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Published On: Thu, Oct 30th, 2014

Fighting Global Eco-crime

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That many observers described recently as, “A big story and a sad story,” was the report by the United Nations and Interpol, that environmental crime from illegal logging to elephant poaching is increasing by the year.

The report was not just about the worth of this global environment crime; it was also revealed that this lucrative illegal trade “is helping to fund armed conflicts, (mostly in Africa), while cutting economic growth.”

Call it eco-crime, eco-terrorism or environmental crime, its all about illegal logging, fishing, mining, dumping of toxic waste and trade in rare animals and plants, while depriving developing nations of billions of dollars in revenues to help lift citizens from poverty.

It was in the face of this ugly situation that the first ever United Nations Environment Assembly, UNEA, considered as one of the most important UN meetings, was convened and hosted by UNEP in Nairobi, Kenya last week.

The creation of UNEA, considered by many as the coming of age of the environment as a world issue, was supported at the UN Conference on Sustainable Development held in Brazil in 2012, where world leaders agreed to strengthen and upgrade UNEP through universal membership, increased resources and greater involvement with civil society.

It is the highest-level UN body ever convened on the environment as it enjoys universal membership of all 193 UN member states as well as other stakeholder groups. With this wide reach into the legislative, financial and development arenas, the new body presents a ground-breaking platform for leadership on global environmental policy.

The UNEA meeting which was attended by environment ministers, scientists, civil society representatives and business leaders was to seek tougher action to prevent crimes such as illegal logging, fishing, mining, dumping of toxic waste and trade in rare animals and plants, among other burning environmental problems.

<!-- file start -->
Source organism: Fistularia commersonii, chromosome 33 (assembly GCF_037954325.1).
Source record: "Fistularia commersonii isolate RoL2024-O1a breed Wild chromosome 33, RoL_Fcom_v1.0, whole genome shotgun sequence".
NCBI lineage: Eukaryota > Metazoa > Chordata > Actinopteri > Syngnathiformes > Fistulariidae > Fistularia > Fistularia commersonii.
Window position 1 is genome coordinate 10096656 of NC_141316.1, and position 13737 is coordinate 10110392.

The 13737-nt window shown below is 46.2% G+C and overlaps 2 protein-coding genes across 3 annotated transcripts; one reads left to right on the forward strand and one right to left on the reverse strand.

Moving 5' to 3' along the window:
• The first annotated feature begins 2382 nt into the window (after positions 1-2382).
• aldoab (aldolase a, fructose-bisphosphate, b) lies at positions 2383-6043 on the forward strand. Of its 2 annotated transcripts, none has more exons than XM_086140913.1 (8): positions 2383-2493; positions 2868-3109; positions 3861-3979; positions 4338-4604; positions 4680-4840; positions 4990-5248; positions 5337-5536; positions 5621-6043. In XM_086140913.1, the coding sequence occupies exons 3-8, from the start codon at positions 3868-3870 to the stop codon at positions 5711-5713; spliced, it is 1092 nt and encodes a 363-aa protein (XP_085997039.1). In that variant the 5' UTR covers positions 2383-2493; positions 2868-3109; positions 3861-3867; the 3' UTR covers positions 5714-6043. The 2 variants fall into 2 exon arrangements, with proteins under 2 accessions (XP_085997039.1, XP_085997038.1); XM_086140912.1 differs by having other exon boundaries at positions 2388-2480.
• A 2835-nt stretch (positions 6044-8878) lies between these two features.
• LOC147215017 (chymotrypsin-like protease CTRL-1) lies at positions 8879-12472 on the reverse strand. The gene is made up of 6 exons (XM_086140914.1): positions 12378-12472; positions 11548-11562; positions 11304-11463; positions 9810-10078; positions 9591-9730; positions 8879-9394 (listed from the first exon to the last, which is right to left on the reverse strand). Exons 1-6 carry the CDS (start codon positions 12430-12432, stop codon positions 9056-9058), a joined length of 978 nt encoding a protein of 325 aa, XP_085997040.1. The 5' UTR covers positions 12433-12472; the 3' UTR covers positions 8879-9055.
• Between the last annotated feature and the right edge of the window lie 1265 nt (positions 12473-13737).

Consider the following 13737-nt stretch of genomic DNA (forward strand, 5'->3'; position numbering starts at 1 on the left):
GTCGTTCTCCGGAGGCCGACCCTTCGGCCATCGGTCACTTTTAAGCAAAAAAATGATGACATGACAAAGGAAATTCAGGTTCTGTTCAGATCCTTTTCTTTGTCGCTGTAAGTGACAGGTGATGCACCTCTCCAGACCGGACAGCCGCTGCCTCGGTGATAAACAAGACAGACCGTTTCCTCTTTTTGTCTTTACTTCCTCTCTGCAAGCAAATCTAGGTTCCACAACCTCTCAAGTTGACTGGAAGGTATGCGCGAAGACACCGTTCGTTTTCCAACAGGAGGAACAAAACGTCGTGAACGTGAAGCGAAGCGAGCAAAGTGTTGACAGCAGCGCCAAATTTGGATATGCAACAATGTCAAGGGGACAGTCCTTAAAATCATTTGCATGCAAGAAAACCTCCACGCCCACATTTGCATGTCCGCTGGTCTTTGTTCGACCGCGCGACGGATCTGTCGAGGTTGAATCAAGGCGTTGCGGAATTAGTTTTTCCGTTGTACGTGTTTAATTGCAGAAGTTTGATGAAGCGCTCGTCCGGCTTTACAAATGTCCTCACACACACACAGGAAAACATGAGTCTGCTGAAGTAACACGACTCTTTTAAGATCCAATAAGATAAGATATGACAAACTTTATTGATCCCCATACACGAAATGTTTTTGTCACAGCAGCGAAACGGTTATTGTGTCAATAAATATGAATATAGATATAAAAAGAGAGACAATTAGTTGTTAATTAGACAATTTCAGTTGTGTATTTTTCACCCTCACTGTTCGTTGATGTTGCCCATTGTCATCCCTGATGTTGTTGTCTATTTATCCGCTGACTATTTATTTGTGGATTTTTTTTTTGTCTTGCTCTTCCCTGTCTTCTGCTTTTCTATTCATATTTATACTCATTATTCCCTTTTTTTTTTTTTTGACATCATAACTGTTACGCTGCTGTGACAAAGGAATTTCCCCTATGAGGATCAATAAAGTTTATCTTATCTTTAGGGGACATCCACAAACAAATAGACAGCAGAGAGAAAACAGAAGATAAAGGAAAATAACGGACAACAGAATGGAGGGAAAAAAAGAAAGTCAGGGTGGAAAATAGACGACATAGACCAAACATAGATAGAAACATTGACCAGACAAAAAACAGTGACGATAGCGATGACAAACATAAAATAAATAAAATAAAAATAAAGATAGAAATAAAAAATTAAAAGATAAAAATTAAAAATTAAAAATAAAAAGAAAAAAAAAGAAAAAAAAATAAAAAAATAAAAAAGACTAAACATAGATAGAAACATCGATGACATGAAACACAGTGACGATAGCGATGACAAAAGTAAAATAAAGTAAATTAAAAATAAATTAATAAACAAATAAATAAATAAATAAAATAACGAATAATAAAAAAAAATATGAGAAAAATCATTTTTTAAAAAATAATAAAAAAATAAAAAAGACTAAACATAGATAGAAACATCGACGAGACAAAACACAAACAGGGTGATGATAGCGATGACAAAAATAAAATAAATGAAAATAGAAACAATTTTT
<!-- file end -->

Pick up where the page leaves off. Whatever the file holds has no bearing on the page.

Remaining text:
This illegal trade in natural resources has mushroomed in recent years which not only threaten species and ecosystems, but also national economies. This requires a more systemic response because of the transnational nature of the threat, thus attorneys general, prosecutors, at least one Supreme Court chief justice, and other legal experts were also invited.

Interestingly, the poaching of elephants for ivory and the selling of illegal charcoal in Africa where wood is a main source of energy, is worth $1.9bn a year, which is the main sources for financing criminals, militia and terrorists groups.

Experts believe that speculators are stockpiling ivory in the belief that elephants will one day become extinct and the price of ivory will rise, as an estimated 20 000 to 25 000 elephants were killed in Africa every year, out of a total population of up to about 650 000.

The most lucrative environmental crime is illegal logging, which the report says is worth between $30bn and $100bn annually. This shows that many criminal networks are making phenomenal profits from environmental crime, with a clear change in the nature of wildlife crime happening on an industrial scale today.

The meeting was to seek ways to improve co-operation, speed up ratification of treaties and try to find models for domestic legislation, as most countries do often have environmental legislation that is well intentioned, but ineffective.

Simply signing a commitment is one step, putting the finance, the technology and the laws in place are critical ingredients. In the recent past, many countries sign up for environmental treaties, but are often slow to ratify and fail to enforce them in domestic laws, on issues ranging from protecting animals and plants from extinction to outlawing dangerous chemicals or regulating hazardous waste.

Again, one big drawback is that developed nations often fail to provide promised finance to help poor nations fight everything from toxic waste to illegal logging.

It has been proved many times over, that after progressive decisions are made at the UN, no action taken. Then, how can resolutions from this UNEA meeting really translate into action?

First, there are different levels of enforceability. There are decisions that merely encourage countries to think in a particular way. And there are others where countries are committed to behave in a certain way. Every country is sovereign and so there are no environmental armies to enforce this, as these are just commitments.

The point here is that Nigeria should align with what the country needs, and learn from other countries, leveraging the international systems to help the Nigerian people implement certain measures that make life better.

 

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